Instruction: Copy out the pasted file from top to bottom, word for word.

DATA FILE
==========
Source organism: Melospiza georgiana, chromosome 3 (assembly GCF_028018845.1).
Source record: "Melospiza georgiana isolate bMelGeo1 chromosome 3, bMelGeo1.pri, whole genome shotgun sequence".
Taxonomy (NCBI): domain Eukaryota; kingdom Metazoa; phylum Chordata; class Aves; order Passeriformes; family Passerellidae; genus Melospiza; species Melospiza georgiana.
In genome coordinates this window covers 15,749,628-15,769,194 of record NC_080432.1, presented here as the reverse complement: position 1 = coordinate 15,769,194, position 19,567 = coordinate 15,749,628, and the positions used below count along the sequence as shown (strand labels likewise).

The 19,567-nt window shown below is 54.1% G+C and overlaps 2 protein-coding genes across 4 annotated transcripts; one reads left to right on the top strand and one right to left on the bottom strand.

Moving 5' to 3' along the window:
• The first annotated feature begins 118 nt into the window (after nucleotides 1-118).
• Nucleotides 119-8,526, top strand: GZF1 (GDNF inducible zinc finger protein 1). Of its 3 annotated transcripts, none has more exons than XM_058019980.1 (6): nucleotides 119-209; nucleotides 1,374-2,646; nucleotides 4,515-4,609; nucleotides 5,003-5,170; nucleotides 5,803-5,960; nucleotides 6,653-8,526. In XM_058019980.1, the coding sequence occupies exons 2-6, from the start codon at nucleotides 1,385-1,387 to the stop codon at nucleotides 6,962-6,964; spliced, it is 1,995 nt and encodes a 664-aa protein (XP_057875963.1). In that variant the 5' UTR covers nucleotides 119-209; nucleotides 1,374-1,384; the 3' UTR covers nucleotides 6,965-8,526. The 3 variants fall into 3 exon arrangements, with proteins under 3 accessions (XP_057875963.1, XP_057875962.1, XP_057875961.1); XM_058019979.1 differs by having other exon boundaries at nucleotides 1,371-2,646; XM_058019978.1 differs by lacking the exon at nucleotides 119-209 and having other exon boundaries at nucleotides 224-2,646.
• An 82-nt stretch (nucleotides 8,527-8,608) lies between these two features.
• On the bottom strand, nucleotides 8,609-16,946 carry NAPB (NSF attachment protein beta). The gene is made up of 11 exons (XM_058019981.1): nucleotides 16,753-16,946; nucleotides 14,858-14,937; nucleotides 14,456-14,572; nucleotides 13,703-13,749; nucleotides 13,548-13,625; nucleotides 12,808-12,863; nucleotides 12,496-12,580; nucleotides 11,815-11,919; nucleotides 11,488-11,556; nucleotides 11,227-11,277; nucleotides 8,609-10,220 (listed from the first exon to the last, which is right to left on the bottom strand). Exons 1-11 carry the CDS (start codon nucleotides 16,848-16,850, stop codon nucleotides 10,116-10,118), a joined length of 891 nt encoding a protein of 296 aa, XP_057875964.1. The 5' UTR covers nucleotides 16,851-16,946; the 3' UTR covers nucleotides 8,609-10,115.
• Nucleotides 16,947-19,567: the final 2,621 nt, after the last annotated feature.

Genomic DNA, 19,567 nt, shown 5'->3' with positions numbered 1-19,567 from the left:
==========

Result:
Source organism: Melospiza georgiana, chromosome 3 (assembly GCF_028018845.1).
Source record: "Melospiza georgiana isolate bMelGeo1 chromosome 3, bMelGeo1.pri, whole genome shotgun sequence".
Taxonomy (NCBI): domain Eukaryota; kingdom Metazoa; phylum Chordata; class Aves; order Passeriformes; family Passerellidae; genus Melospiza; species Melospiza georgiana.
In genome coordinates this window covers 15,749,628-15,769,194 of record NC_080432.1, presented here as the reverse complement: position 1 = coordinate 15,769,194, position 19,567 = coordinate 15,749,628, and the positions used below count along the sequence as shown (strand labels likewise).

The 19,567-nt window shown below is 54.1% G+C and overlaps 2 protein-coding genes across 4 annotated transcripts; one reads left to right on the top strand and one right to left on the bottom strand.

Moving 5' to 3' along the window:
• The first annotated feature begins 118 nt into the window (after nucleotides 1-118).
• Nucleotides 119-8,526, top strand: GZF1 (GDNF inducible zinc finger protein 1). Of its 3 annotated transcripts, none has more exons than XM_058019980.1 (6): nucleotides 119-209; nucleotides 1,374-2,646; nucleotides 4,515-4,609; nucleotides 5,003-5,170; nucleotides 5,803-5,960; nucleotides 6,653-8,526. In XM_058019980.1, the coding sequence occupies exons 2-6, from the start codon at nucleotides 1,385-1,387 to the stop codon at nucleotides 6,962-6,964; spliced, it is 1,995 nt and encodes a 664-aa protein (XP_057875963.1). In that variant the 5' UTR covers nucleotides 119-209; nucleotides 1,374-1,384; the 3' UTR covers nucleotides 6,965-8,526. The 3 variants fall into 3 exon arrangements, with proteins under 3 accessions (XP_057875963.1, XP_057875962.1, XP_057875961.1); XM_058019979.1 differs by having other exon boundaries at nucleotides 1,371-2,646; XM_058019978.1 differs by lacking the exon at nucleotides 119-209 and having other exon boundaries at nucleotides 224-2,646.
• An 82-nt stretch (nucleotides 8,527-8,608) lies between these two features.
• On the bottom strand, nucleotides 8,609-16,946 carry NAPB (NSF attachment protein beta). The gene is made up of 11 exons (XM_058019981.1): nucleotides 16,753-16,946; nucleotides 14,858-14,937; nucleotides 14,456-14,572; nucleotides 13,703-13,749; nucleotides 13,548-13,625; nucleotides 12,808-12,863; nucleotides 12,496-12,580; nucleotides 11,815-11,919; nucleotides 11,488-11,556; nucleotides 11,227-11,277; nucleotides 8,609-10,220 (listed from the first exon to the last, which is right to left on the bottom strand). Exons 1-11 carry the CDS (start codon nucleotides 16,848-16,850, stop codon nucleotides 10,116-10,118), a joined length of 891 nt encoding a protein of 296 aa, XP_057875964.1. The 5' UTR covers nucleotides 16,851-16,946; the 3' UTR covers nucleotides 8,609-10,115.
• Nucleotides 16,947-19,567: the final 2,621 nt, after the last annotated feature.

Genomic DNA, 19,567 nt, shown 5'->3' with positions numbered 1-19,567 from the left: